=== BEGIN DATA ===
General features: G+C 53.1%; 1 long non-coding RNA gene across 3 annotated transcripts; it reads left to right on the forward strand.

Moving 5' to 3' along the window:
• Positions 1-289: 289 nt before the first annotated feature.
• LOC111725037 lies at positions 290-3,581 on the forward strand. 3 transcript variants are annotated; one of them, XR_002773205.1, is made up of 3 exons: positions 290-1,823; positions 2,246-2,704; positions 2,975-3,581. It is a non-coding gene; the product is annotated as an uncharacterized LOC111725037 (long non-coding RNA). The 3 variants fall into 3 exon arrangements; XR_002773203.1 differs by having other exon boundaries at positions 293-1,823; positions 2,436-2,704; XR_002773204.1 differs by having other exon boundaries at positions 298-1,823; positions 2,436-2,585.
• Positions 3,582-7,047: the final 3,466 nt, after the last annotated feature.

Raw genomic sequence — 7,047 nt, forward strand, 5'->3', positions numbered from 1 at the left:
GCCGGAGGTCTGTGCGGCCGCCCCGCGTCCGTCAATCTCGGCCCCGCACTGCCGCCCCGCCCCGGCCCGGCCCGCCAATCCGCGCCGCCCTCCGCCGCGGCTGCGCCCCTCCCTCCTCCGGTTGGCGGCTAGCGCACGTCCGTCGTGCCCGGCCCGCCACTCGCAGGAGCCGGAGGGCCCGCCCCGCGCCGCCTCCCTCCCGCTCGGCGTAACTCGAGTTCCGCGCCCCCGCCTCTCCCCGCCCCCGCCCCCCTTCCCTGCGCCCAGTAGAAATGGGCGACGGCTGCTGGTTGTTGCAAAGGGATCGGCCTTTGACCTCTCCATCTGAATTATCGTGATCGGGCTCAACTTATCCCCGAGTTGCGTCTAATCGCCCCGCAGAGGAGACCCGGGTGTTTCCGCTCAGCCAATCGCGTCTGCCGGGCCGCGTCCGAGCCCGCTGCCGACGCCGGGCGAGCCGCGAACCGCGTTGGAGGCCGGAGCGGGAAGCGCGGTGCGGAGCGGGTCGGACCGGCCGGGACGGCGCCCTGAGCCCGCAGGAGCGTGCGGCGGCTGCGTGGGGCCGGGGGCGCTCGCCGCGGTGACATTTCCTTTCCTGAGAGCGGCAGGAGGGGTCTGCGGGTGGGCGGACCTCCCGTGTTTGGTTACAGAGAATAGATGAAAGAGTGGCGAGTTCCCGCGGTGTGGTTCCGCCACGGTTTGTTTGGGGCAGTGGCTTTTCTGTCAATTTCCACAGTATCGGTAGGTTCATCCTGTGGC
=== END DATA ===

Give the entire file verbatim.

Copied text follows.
General features: G+C 53.1%; 1 long non-coding RNA gene across 3 annotated transcripts; it reads left to right on the forward strand.

Moving 5' to 3' along the window:
• Positions 1-289: 289 nt before the first annotated feature.
• LOC111725037 lies at positions 290-3,581 on the forward strand. 3 transcript variants are annotated; one of them, XR_002773205.1, is made up of 3 exons: positions 290-1,823; positions 2,246-2,704; positions 2,975-3,581. It is a non-coding gene; the product is annotated as an uncharacterized LOC111725037 (long non-coding RNA). The 3 variants fall into 3 exon arrangements; XR_002773203.1 differs by having other exon boundaries at positions 293-1,823; positions 2,436-2,704; XR_002773204.1 differs by having other exon boundaries at positions 298-1,823; positions 2,436-2,585.
• Positions 3,582-7,047: the final 3,466 nt, after the last annotated feature.

Raw genomic sequence — 7,047 nt, forward strand, 5'->3', positions numbered from 1 at the left:
GCCGGAGGTCTGTGCGGCCGCCCCGCGTCCGTCAATCTCGGCCCCGCACTGCCGCCCCGCCCCGGCCCGGCCCGCCAATCCGCGCCGCCCTCCGCCGCGGCTGCGCCCCTCCCTCCTCCGGTTGGCGGCTAGCGCACGTCCGTCGTGCCCGGCCCGCCACTCGCAGGAGCCGGAGGGCCCGCCCCGCGCCGCCTCCCTCCCGCTCGGCGTAACTCGAGTTCCGCGCCCCCGCCTCTCCCCGCCCCCGCCCCCCTTCCCTGCGCCCAGTAGAAATGGGCGACGGCTGCTGGTTGTTGCAAAGGGATCGGCCTTTGACCTCTCCATCTGAATTATCGTGATCGGGCTCAACTTATCCCCGAGTTGCGTCTAATCGCCCCGCAGAGGAGACCCGGGTGTTTCCGCTCAGCCAATCGCGTCTGCCGGGCCGCGTCCGAGCCCGCTGCCGACGCCGGGCGAGCCGCGAACCGCGTTGGAGGCCGGAGCGGGAAGCGCGGTGCGGAGCGGGTCGGACCGGCCGGGACGGCGCCCTGAGCCCGCAGGAGCGTGCGGCGGCTGCGTGGGGCCGGGGGCGCTCGCCGCGGTGACATTTCCTTTCCTGAGAGCGGCAGGAGGGGTCTGCGGGTGGGCGGACCTCCCGTGTTTGGTTACAGAGAATAGATGAAAGAGTGGCGAGTTCCCGCGGTGTGGTTCCGCCACGGTTTGTTTGGGGCAGTGGCTTTTCTGTCAATTTCCACAGTATCGGTAGGTTCATCCTGTGGC